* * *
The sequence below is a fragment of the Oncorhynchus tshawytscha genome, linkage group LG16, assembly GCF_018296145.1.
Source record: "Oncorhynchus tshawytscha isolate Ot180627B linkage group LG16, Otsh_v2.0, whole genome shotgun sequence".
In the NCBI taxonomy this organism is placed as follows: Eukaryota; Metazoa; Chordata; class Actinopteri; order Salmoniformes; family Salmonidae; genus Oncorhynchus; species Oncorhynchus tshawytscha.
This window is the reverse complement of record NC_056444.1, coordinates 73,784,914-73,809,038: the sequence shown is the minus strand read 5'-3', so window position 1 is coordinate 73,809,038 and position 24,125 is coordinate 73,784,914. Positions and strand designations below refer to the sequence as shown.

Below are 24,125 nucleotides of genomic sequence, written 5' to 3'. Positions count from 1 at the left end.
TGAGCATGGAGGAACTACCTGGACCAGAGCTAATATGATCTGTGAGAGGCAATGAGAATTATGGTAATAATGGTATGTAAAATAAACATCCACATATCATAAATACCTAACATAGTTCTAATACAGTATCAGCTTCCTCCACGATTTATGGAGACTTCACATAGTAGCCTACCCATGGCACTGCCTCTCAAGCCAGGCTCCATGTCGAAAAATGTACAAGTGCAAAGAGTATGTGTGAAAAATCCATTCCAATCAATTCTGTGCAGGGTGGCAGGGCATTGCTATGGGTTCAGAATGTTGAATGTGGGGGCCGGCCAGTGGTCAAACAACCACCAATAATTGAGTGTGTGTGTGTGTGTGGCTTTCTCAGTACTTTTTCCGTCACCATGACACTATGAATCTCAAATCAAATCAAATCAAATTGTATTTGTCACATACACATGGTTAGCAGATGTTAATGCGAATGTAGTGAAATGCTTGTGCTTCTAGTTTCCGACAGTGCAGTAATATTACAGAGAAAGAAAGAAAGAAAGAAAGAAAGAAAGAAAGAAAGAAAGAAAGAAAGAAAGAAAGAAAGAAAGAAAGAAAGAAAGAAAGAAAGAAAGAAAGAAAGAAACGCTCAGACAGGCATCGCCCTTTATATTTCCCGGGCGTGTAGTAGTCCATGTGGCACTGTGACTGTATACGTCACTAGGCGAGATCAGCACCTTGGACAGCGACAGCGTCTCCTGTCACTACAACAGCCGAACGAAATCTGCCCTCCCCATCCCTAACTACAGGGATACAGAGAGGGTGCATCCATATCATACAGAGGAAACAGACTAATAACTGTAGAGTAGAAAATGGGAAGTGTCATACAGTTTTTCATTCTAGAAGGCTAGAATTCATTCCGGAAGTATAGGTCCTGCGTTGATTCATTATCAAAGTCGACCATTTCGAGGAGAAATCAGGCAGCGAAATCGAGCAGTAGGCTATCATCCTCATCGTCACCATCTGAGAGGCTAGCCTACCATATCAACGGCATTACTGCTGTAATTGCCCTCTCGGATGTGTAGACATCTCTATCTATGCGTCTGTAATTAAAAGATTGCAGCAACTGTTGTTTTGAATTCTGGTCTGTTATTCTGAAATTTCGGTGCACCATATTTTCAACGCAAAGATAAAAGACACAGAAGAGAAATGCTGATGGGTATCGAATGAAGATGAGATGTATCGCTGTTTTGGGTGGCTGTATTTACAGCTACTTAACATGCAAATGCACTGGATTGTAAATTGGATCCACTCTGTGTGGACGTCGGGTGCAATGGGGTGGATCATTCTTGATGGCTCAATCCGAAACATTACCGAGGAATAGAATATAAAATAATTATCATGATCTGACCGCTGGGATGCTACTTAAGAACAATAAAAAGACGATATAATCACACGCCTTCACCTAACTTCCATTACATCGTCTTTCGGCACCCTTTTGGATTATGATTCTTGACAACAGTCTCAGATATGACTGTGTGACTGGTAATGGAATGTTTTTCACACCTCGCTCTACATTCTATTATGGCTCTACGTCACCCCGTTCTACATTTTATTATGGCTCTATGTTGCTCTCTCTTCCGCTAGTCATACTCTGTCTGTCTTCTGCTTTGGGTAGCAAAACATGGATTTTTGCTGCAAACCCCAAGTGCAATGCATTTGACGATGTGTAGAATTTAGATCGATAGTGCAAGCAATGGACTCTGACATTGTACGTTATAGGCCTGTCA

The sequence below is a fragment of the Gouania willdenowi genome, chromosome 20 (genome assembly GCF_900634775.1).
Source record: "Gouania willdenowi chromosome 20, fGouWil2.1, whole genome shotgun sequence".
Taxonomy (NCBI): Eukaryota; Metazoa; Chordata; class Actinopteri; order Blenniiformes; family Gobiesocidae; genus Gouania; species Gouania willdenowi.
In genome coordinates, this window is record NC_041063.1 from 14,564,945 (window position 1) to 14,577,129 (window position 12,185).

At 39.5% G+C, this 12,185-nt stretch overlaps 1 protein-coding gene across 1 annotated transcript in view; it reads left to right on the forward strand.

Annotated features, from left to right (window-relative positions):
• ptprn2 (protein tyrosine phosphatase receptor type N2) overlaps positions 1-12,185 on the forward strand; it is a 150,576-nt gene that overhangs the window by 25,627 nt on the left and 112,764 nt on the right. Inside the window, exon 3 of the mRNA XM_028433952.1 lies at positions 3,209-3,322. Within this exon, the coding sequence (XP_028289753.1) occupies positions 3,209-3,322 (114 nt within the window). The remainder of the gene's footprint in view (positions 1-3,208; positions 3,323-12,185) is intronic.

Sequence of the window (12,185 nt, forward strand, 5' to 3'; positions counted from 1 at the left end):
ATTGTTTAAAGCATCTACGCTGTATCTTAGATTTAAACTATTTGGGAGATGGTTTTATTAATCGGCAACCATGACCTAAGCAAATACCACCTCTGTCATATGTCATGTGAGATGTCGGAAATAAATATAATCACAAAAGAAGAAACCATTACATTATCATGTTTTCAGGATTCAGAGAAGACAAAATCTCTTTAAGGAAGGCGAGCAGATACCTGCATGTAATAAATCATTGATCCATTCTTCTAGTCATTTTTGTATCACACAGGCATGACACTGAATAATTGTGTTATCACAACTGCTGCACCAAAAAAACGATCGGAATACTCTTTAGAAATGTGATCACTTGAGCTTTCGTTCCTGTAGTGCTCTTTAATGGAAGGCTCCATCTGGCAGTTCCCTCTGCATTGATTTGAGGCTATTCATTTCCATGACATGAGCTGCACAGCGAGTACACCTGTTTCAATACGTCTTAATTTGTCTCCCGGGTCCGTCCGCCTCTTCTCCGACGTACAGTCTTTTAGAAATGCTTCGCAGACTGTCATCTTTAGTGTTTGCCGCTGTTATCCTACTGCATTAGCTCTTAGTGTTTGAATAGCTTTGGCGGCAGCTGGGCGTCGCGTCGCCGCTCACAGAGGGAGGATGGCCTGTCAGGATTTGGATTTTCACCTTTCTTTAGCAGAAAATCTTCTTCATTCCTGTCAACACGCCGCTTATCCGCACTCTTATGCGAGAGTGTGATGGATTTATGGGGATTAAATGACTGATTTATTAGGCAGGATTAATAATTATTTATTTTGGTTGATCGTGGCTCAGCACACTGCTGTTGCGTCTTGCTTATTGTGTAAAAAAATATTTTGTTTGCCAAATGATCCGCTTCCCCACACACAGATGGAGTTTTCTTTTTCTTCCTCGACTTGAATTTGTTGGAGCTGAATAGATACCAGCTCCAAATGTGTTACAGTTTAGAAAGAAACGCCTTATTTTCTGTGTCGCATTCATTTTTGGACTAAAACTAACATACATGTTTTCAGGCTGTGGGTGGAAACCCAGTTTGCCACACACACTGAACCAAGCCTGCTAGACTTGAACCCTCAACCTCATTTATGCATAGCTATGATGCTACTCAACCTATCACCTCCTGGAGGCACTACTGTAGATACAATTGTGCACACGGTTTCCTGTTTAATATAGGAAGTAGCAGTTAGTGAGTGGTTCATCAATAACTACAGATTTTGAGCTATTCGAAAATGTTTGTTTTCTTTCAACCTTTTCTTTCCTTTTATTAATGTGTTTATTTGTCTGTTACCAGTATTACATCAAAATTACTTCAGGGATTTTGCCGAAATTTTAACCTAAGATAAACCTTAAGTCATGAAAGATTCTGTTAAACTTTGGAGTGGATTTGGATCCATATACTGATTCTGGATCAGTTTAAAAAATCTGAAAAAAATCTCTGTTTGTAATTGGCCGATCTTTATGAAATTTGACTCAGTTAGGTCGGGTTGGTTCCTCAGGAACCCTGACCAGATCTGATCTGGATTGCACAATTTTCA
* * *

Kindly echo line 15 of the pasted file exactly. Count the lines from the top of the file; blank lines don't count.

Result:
ATTGTTTAAAGCATCTACGCTGTATCTTAGATTTAAACTATTTGGGAGATGGTTTTATTAATCGGCAACCATGACCTAAGCAAATACCACCTCTGTCATATGTCATGTGAGATGTCGGAAATAAATATAATCACAAAAGAAGAAACCATTACATTATCATGTTTTCAGGATTCAGAGAAGACAAAATCTCTTTAAGGAAGGCGAGCAGATACCTGCATGTAATAAATCATTGATCCATTCTTCTAGTCATTTTTGTATCACACAGGCATGACACTGAATAATTGTGTTATCACAACTGCTGCACCAAAAAAACGATCGGAATACTCTTTAGAAATGTGATCACTTGAGCTTTCGTTCCTGTAGTGCTCTTTAATGGAAGGCTCCATCTGGCAGTTCCCTCTGCATTGATTTGAGGCTATTCATTTCCATGACATGAGCTGCACAGCGAGTACACCTGTTTCAATACGTCTTAATTTGTCTCCCGGGTCCGTCCGCCTCTTCTCCGACGTACAGTCTTTTAGAAATGCTTCGCAGACTGTCATCTTTAGTGTTTGCCGCTGTTATCCTACTGCATTAGCTCTTAGTGTTTGAATAGCTTTGGCGGCAGCTGGGCGTCGCGTCGCCGCTCACAGAGGGAGGATGGCCTGTCAGGATTTGGATTTTCACCTTTCTTTAGCAGAAAATCTTCTTCATTCCTGTCAACACGCCGCTTATCCGCACTCTTATGCGAGAGTGTGATGGATTTATGGGGATTAAATGACTGATTTATTAGGCAGGATTAATAATTATTTATTTTGGTTGATCGTGGCTCAGCACACTGCTGTTGCGTCTTGCTTATTGTGTAAAAAAATATTTTGTTTGCCAAATGATCCGCTTCCCCACACACAGATGGAGTTTTCTTTTTCTTCCTCGACTTGAATTTGTTGGAGCTGAATAGATACCAGCTCCAAATGTGTTACAGTTTAGAAAGAAACGCCTTATTTTCTGTGTCGCATTCATTTTTGGACTAAAACTAACATACATGTTTTCAGGCTGTGGGTGGAAACCCAGTTTGCCACACACACTGAACCAAGCCTGCTAGACTTGAACCCTCAACCTCATTTATGCATAGCTATGATGCTACTCAACCTATCACCTCCTGGAGGCACTACTGTAGATACAATTGTGCACACGGTTTCCTGTTTAATATAGGAAGTAGCAGTTAGTGAGTGGTTCATCAATAACTACAGATTTTGAGCTATTCGAAAATGTTTGTTTTCTTTCAACCTTTTCTTTCCTTTTATTAATGTGTTTATTTGTCTGTTACCAGTATTACATCAAAATTACTTCAGGGATTTTGCCGAAATTTTAACCTAAGATAAACCTTAAGTCATGAAAGATTCTGTTAAACTTTGGAGTGGATTTGGATCCATATACTGATTCTGGATCAGTTTAAAAAATCTGAAAAAAATCTCTGTTTGTAATTGGCCGATCTTTATGAAATTTGACTCAGTTAGGTCGGGTTGGTTCCTCAGGAACCCTGACCAGATCTGATCTGGATTGCACAATTTTCA